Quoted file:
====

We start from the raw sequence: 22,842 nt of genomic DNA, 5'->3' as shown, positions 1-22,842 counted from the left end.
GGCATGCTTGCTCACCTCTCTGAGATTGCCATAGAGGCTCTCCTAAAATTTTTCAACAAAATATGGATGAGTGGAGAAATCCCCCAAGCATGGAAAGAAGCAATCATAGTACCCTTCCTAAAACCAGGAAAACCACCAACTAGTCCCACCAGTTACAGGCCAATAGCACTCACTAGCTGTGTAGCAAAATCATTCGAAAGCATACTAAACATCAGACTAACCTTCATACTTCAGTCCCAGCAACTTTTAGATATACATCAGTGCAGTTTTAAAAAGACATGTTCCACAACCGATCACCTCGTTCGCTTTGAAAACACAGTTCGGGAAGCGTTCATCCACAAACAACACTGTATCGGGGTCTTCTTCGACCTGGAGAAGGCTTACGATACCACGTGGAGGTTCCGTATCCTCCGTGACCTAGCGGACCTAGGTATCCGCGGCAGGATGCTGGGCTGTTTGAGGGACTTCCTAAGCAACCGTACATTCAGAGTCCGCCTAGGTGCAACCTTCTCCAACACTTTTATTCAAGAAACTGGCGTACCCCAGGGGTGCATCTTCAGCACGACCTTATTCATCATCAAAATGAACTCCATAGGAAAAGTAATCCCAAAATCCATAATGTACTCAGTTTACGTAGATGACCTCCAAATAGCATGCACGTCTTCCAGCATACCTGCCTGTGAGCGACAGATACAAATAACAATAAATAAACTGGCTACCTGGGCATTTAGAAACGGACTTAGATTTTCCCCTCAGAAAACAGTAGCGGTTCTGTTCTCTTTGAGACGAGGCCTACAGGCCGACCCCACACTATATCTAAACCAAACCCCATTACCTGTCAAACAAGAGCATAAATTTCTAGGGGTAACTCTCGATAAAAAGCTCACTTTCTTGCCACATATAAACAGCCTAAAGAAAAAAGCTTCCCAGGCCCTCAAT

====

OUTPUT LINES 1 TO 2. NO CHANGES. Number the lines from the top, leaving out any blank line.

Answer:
We start from the raw sequence: 22,842 nt of genomic DNA, 5'->3' as shown, positions 1-22,842 counted from the left end.
GGCATGCTTGCTCACCTCTCTGAGATTGCCATAGAGGCTCTCCTAAAATTTTTCAACAAAATATGGATGAGTGGAGAAATCCCCCAAGCATGGAAAGAAGCAATCATAGTACCCTTCCTAAAACCAGGAAAACCACCAACTAGTCCCACCAGTTACAGGCCAATAGCACTCACTAGCTGTGTAGCAAAATCATTCGAAAGCATACTAAACATCAGACTAACCTTCATACTTCAGTCCCAGCAACTTTTAGATATACATCAGTGCAGTTTTAAAAAGACATGTTCCACAACCGATCACCTCGTTCGCTTTGAAAACACAGTTCGGGAAGCGTTCATCCACAAACAACACTGTATCGGGGTCTTCTTCGACCTGGAGAAGGCTTACGATACCACGTGGAGGTTCCGTATCCTCCGTGACCTAGCGGACCTAGGTATCCGCGGCAGGATGCTGGGCTGTTTGAGGGACTTCCTAAGCAACCGTACATTCAGAGTCCGCCTAGGTGCAACCTTCTCCAACACTTTTATTCAAGAAACTGGCGTACCCCAGGGGTGCATCTTCAGCACGACCTTATTCATCATCAAAATGAACTCCATAGGAAAAGTAATCCCAAAATCCATAATGTACTCAGTTTACGTAGATGACCTCCAAATAGCATGCACGTCTTCCAGCATACCTGCCTGTGAGCGACAGATACAAATAACAATAAATAAACTGGCTACCTGGGCATTTAGAAACGGACTTAGATTTTCCCCTCAGAAAACAGTAGCGGTTCTGTTCTCTTTGAGACGAGGCCTACAGGCCGACCCCACACTATATCTAAACCAAACCCCATTACCTGTCAAACAAGAGCATAAATTTCTAGGGGTAACTCTCGATAAAAAGCTCACTTTCTTGCCACATATAAACAGCCTAAAGAAAAAAGCTTCCCAGGCCCTCAAT